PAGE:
Senator Timothy E. Wirth, President of the United Nations Foundation, today welcomed the U.S. Institute of Peace (USIP) bipartisan report on UN reforms saying momentum is clearly behind the reform effort and the U.S. must seize this opportunity for leadership. “This bipartisan report is a welcome part of many ongoing efforts to enact reform at the UN,” stated Wirth.
Wirth was also pleased to note the report did not endorse the withholding of dues as a method to bringing about reforms in the UN. This comes just one day before the House of Representatives is scheduled to vote on reform legislation that would take a drastic measure, not endorsed by the USIP Task Force chairs, to automatically stop U.S. payment of UN dues and a substitute bill that calls for comprehensive UN reform without counter-productive measures that would harm reform efforts, instead of help make the UN more accountable and effective.
“After almost six months of careful consideration and bipartisan discussion, it is heartening that this task force’s report underscores the importance of the UN to U.S. interests and encourages our leadership on this issue. The reforms laid out in the report, many of which they point out are embraced and even initiated by the UN, can successfully be achieved by diplomacy and building coalitions.
“We gave our word to the UN and the other Member States that we would pay our dues and in order for the UN to work effectively, nations must honor that promise. I am heartened by former Speaker Newt Gingrich’s remarks today that the withholding of dues should be the “last option,” considered. I encourage him to share that conclusion with his Republican colleagues who will be debating legislation on this issue tomorrow.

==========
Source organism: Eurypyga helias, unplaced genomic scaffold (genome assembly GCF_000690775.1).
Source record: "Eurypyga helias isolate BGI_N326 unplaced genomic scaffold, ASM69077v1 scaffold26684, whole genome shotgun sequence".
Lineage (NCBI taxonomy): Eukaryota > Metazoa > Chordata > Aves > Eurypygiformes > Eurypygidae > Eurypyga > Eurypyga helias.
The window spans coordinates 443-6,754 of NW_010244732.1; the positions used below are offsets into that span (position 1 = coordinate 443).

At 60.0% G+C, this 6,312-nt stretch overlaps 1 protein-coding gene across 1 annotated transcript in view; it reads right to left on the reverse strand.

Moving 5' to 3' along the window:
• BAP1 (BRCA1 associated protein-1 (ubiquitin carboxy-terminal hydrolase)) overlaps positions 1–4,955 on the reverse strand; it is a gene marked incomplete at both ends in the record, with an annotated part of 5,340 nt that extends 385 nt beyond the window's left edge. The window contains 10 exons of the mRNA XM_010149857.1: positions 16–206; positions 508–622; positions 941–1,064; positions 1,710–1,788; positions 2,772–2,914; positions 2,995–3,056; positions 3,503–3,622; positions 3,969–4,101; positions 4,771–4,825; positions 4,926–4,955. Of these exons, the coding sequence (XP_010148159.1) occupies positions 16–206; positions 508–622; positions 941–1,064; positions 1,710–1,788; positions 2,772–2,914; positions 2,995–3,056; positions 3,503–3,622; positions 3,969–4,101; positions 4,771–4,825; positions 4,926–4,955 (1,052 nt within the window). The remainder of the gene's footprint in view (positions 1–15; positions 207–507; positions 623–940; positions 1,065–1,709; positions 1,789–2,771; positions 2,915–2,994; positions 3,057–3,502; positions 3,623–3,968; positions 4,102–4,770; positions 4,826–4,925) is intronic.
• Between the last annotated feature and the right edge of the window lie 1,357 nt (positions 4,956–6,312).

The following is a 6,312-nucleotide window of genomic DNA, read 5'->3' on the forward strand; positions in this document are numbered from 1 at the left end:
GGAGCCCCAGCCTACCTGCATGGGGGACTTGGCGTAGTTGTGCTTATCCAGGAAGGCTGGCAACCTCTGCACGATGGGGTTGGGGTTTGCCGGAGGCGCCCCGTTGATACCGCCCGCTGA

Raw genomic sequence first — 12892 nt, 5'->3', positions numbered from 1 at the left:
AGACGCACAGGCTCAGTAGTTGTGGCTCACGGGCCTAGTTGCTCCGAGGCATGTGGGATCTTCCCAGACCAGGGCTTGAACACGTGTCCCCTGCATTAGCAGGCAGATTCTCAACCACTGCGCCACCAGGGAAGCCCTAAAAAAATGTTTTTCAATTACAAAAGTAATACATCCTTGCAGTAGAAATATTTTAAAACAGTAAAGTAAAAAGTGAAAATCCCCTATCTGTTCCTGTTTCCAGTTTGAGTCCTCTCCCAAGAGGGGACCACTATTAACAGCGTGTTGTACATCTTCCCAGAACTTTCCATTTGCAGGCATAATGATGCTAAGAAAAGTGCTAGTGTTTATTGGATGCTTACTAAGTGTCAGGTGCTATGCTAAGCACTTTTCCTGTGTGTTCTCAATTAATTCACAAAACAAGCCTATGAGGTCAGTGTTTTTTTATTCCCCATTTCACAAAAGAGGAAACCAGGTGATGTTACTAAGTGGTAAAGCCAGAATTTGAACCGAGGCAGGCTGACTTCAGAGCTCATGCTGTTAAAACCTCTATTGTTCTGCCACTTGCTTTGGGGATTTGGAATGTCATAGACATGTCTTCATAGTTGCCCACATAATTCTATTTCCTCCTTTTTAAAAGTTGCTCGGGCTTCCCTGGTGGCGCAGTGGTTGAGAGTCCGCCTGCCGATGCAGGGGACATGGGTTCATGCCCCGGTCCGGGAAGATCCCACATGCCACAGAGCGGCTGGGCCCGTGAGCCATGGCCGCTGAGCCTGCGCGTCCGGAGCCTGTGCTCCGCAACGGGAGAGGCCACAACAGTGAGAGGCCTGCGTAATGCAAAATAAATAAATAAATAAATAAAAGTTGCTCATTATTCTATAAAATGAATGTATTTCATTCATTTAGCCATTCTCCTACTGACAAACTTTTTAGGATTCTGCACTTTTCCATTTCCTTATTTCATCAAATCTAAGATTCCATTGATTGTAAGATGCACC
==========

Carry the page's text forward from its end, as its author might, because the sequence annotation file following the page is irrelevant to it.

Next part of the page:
“It is critical that we create a UN for the next generation, capable of addressing today’s challenges such as terrorism and HIV/AIDS, and doing so will take an actively engaged U.S. that has learned from history that threatening to withhold dues is not an effective way to achieve progress or change. Serious international issues in North Korea, Iran, Iraq, and Darfur are on the horizon and it would be counterproductive for the U.S. to enact a policy of holding back on paying our dues, making the UN less capable of dealing with these critical areas,” concluded Wirth.
The UN Foundation was created in 1998 with businessman and philanthropist Ted Turner’s historic $1 billion gift to support United Nations’ causes. The UN Foundation promotes a more peaceful, prosperous, and just world through the support of the UN. Through its grant making and by building new and innovative public-private partnerships, the UN Foundation acts to meet the most pressing health, humanitarian, socioeconomic, and environmental challenges of the 21st century.